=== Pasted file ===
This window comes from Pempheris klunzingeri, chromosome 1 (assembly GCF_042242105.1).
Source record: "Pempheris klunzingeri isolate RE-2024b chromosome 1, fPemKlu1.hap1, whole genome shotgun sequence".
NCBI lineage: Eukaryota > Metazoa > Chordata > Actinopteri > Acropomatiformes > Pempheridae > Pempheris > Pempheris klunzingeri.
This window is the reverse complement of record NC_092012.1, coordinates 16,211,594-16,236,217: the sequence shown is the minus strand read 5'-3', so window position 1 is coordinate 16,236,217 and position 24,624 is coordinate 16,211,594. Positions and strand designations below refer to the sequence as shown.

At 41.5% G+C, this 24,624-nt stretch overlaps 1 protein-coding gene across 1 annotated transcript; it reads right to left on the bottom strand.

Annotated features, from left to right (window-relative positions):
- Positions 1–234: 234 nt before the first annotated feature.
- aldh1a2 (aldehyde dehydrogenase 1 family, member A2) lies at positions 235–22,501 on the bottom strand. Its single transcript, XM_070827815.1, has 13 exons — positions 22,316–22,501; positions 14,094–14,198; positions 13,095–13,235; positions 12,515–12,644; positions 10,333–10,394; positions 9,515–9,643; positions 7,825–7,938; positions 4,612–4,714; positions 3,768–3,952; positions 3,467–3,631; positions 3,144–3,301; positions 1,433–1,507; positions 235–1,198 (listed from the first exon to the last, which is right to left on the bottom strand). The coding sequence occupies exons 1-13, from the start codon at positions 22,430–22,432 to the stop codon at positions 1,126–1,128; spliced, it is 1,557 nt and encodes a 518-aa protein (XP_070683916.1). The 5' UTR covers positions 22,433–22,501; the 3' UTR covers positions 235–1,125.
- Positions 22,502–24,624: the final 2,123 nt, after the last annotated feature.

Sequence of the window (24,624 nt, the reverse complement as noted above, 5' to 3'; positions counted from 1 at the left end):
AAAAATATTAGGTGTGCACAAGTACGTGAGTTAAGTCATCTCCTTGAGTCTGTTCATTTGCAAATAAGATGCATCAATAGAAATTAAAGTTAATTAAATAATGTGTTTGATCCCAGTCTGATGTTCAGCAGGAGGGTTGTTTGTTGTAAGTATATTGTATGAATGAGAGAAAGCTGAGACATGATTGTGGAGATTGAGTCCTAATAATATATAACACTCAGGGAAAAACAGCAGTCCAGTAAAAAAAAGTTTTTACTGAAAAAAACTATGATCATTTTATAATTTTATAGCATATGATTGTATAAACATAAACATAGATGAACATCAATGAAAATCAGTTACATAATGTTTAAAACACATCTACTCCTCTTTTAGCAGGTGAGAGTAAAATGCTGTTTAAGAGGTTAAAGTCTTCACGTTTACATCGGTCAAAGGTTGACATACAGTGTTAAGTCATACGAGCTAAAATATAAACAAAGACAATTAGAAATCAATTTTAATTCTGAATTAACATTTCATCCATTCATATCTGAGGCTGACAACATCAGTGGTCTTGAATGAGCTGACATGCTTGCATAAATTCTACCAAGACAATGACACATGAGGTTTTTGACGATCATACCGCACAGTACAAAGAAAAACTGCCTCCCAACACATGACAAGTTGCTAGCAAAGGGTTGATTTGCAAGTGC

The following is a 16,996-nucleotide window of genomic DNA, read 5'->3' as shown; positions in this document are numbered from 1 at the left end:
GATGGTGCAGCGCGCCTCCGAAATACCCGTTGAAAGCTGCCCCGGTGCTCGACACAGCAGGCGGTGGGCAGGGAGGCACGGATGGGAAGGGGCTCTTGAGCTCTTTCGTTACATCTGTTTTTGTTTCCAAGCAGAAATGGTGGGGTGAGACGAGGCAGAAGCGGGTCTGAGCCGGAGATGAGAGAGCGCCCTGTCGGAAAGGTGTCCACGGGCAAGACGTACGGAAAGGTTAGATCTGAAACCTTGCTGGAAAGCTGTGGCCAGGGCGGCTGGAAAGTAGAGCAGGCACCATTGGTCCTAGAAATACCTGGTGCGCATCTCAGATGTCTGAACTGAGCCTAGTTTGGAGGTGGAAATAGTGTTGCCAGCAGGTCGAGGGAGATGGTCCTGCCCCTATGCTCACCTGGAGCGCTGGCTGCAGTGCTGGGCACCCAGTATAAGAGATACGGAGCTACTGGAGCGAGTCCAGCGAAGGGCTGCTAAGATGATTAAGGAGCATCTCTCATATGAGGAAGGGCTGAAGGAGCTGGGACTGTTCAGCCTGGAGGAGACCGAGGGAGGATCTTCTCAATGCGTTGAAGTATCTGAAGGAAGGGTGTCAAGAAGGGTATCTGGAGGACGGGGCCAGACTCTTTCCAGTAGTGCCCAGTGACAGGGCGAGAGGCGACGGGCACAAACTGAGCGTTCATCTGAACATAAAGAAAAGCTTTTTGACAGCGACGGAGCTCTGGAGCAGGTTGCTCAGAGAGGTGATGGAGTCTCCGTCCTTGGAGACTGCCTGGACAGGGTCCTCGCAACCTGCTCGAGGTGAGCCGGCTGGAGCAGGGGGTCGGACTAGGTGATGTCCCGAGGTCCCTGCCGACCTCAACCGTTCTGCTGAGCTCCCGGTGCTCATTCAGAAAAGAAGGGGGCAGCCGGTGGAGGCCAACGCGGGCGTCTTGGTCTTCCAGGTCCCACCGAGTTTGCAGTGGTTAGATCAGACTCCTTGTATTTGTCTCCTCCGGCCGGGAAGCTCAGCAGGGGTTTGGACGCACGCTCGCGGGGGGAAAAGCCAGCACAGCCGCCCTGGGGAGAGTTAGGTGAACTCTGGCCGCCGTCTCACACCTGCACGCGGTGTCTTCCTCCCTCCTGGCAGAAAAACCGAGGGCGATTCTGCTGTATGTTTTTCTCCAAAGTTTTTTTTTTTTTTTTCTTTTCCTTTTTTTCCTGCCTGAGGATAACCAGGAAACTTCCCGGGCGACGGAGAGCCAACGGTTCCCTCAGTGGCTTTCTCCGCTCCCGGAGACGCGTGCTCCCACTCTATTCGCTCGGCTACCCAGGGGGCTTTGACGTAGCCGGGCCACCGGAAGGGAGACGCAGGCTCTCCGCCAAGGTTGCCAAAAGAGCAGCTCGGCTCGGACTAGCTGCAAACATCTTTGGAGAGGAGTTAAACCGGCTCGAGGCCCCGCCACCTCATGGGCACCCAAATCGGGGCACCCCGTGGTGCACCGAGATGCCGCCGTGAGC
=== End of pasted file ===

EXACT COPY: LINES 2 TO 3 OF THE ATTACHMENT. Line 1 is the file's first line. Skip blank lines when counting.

Source record: "Pempheris klunzingeri isolate RE-2024b chromosome 1, fPemKlu1.hap1, whole genome shotgun sequence".
NCBI lineage: Eukaryota > Metazoa > Chordata > Actinopteri > Acropomatiformes > Pempheridae > Pempheris > Pempheris klunzingeri.